Art. 64 GDPR Opinion on Art 35.5 lists FR, ES & CZ (DPIA exemption)
The EDPB adopted its opinion on the Art. 35.5 lists submitted to the Board by the French, Spanish and Czech SAs.

Recommendation on EDPS list pursuant to Art. 39.4 Regulation 2018/1725 (DPIA list)
The Board has adopted a recommendation on the Art. 39.4 list submitted to the Board by the EDPS. The EDPS has to consult the EDPB prior to adoption of these lists insofar as these “refer to processing operations by a controller acting jointly with one or more controllers other than Union institutions and bodies” (Article 39(6) of Regulation (EU) 2018/1725). Similar to GDPR DPIA lists, the EDPS list informs controllers about processing activities which require a DPIA.

Note to editors:
Please note that all documents adopted during the EDPB Plenary are subject to the necessary legal, linguistic and formatting checks and will be made available on the EDPB website once these have been completed.

09 July 2019

On July 9th & 10th, the twelfth plenary session of the European Data Protection Board takes place in Brussels. For further information, please consult the agenda.

Agenda of twelfth plenary

05 June 2019

Brussels, 5 June - On June 4th, the EEA Data Protection Authorities and the European Data Protection Supervisor, assembled in the European Data Protection Board, met for their eleventh plenary session. During the plenary a wide range of topics were discussed.

Guidelines on Codes of Conduct
The EDPB adopted a final version of the Guidelines on Codes of Conduct. Following public consultation, points of clarification were included in the text. The aim of these guidelines is to provide practical guidance and interpretative assistance in relation to the application of Articles 40 and 41 GDPR. The guidelines intend to help clarify the procedures and the rules involved in the submission, approval and publication of codes of conduct at both the national and the European level. These guidelines should further act as a clear framework for all competent supervisory authorities, the Board and the Commission to evaluate codes of conduct in a consistent manner and to streamline the procedures involved in the assessment process.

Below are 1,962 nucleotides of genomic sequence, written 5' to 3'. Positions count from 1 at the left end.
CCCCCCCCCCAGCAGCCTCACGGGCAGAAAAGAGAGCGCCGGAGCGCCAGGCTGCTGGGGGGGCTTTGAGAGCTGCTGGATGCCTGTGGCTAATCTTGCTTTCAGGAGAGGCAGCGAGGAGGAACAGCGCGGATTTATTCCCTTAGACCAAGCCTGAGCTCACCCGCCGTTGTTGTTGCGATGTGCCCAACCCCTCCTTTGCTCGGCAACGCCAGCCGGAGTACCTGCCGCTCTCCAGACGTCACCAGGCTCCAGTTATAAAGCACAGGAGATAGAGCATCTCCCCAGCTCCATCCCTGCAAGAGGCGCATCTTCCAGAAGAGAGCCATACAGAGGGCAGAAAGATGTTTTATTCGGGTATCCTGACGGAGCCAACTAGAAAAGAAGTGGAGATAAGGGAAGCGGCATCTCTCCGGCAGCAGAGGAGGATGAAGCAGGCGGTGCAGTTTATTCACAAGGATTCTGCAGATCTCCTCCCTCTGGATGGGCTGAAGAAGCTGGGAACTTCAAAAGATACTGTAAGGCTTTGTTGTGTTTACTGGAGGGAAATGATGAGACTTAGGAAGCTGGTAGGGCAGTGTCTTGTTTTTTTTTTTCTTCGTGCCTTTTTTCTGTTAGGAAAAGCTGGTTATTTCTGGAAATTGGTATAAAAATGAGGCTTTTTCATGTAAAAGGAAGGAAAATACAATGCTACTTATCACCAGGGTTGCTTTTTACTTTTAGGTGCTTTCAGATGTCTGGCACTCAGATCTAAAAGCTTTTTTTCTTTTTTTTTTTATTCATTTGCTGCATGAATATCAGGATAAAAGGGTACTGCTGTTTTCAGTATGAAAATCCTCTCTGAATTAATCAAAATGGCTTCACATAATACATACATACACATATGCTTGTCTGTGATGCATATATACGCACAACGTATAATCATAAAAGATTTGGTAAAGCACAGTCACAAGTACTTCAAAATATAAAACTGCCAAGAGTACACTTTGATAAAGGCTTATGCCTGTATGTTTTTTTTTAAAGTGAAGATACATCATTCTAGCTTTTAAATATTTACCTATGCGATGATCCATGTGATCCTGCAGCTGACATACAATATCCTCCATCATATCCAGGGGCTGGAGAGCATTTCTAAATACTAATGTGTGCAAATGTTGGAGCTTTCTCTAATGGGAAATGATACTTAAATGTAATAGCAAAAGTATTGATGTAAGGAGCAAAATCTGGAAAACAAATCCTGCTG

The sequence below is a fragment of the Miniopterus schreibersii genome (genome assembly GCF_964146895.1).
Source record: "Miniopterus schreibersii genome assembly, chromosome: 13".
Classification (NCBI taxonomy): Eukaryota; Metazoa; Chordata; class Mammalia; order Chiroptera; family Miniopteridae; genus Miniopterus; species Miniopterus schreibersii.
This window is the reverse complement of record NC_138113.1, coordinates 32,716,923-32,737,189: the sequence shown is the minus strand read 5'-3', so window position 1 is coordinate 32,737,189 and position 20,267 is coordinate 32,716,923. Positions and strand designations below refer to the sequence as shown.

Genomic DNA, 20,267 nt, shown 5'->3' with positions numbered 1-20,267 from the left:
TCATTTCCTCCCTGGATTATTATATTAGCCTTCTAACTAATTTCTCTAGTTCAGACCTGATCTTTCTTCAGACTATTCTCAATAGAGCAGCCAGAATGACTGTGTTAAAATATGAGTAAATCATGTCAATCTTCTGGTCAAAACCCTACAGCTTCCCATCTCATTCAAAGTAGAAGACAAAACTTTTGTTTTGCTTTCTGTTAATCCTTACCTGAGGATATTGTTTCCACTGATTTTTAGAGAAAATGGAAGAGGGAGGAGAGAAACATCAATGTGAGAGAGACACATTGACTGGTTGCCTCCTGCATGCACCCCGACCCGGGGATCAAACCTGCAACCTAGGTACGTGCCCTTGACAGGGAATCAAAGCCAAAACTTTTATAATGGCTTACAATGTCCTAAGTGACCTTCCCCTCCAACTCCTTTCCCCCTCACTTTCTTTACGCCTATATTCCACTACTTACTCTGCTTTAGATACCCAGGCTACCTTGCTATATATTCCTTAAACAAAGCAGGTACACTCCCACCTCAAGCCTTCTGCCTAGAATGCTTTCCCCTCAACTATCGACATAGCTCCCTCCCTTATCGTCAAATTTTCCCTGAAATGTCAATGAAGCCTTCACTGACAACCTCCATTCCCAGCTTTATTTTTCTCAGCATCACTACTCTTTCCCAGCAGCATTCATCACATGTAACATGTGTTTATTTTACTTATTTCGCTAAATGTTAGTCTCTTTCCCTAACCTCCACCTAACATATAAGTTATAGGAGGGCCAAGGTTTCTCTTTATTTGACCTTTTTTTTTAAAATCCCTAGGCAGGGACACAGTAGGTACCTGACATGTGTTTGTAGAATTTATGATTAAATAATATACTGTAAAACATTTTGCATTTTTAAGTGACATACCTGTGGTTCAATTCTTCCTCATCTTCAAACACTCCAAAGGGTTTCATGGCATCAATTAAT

Annex to the Guidelines on Accreditation
The EDPB adopted a final version of the annex to the Guidelines on Accreditation, following public consultation. The text has been reviewed to enhance clarity. The aim of the guidelines is to provide guidance on how to interpret and implement the provisions of Article 43 GDPR. In particular, they aim to help Member States, supervisory authorities and national accreditation bodies establish a consistent and harmonised baseline for the accreditation of certification bodies that issue certification in accordance with the GDPR. The annex provides guidance on the additional requirements for the accreditation of certification bodies to be established by the supervisory authorities. These additional requirements, before being adopted by supervisory authorities, are to be submitted to the European Data Protection Board for approval pursuant to Article 64(1)(c).*

Annex to the Guidelines on Certification